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Film Review: “Sorry We Missed You” (2019) ★★★★★


Jobs have no heart or soul. They can’t sense tiredness, need for a day off, or having a short break. It would not care less if the person who does that job has broken his knee or is having surgery. It has to be done one way or the other. If the person who is injured can’t do it, he or she can be easily replaced. It is unfair but the business must move on. It can’t wait and won’t.

We all can talk about injustice or the unfairness of the situation while we sit in our warm chairs complaining about our salaries we find not too high yet manage to plan our trips overseas. But there are people existing in our society, especially in the well-established ones, where people barely earn enough money to buy groceries despite working day and night to support their family and children they barely get to see. How can we talk about equality when there’s no such thing existing?

“Sorry We Missed You” follows the Carter family – Ricky, his wife, Abby, son Sebastian, and daughter, Lisa Jane. They live in an apartment whose mortgage must be paid, work as hard as possible with no chance that they can pull themselves out of the hole they find themselves in. Ricky works for PDF (Parcels Delivered Fast), where he must deliver parcels to customers, alive or dead. If he misses his shift, he has to pay a hefty fine. His wife, Abby, is a social worker. She visits elderly customers, looking after them even during her overtime which she does not get paid for. As they try to cope with what life throws at them, it becomes evident that the gap between the lower class and the upper class in society is alarmingly high.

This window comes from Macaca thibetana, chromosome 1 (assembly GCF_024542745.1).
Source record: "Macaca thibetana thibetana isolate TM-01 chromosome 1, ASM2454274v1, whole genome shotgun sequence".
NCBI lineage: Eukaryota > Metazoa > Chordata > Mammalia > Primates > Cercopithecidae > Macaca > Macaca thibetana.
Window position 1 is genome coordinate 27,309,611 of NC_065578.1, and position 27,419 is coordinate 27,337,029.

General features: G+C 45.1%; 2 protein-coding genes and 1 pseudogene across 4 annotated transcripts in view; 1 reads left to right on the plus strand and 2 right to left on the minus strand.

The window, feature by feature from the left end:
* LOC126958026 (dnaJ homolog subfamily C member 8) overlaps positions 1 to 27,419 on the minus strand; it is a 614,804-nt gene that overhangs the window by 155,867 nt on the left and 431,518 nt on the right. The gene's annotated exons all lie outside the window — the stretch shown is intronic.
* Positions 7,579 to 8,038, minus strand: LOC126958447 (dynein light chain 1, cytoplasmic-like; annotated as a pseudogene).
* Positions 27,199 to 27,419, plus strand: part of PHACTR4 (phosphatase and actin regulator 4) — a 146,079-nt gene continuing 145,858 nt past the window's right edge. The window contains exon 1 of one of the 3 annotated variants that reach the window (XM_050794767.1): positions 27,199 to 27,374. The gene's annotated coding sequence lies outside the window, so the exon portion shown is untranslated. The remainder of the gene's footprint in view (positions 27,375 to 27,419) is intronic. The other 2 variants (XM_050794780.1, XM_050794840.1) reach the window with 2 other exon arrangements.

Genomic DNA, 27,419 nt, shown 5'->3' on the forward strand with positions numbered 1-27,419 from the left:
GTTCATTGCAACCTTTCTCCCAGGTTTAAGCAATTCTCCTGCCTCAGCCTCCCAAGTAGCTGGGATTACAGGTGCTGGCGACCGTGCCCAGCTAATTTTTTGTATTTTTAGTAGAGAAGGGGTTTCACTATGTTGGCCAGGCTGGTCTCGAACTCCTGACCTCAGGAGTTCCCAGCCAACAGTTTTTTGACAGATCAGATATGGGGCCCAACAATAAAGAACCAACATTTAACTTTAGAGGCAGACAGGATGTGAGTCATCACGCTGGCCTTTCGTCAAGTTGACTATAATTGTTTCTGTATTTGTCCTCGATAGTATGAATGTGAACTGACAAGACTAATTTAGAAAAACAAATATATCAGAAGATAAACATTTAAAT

Written and directed by Ken Loach (I, Daniel Blake), the film cleverly explores social issues and how people on low wages have been treated by their bosses or even by the customers who, obviously, want their parcels to be delivered on time. As for wages, Rick, for instance, does not have one. The only payment he receives for his hard work is fees that he mostly pays back to the company if he needs to ask for a day off. Overall, it’s a brilliant film that, if anything, shows us some people have no choice in their life. They can’t find a better job for whatever reason. And all that they are left to do is to serve us, always complaining people, instead of saying hello to those who knock on our door to deliver our food, parcels or something else. Just giving them a smile will be a good reward to make them feel appreciated for the things they do for us – making us happy in any form they can.

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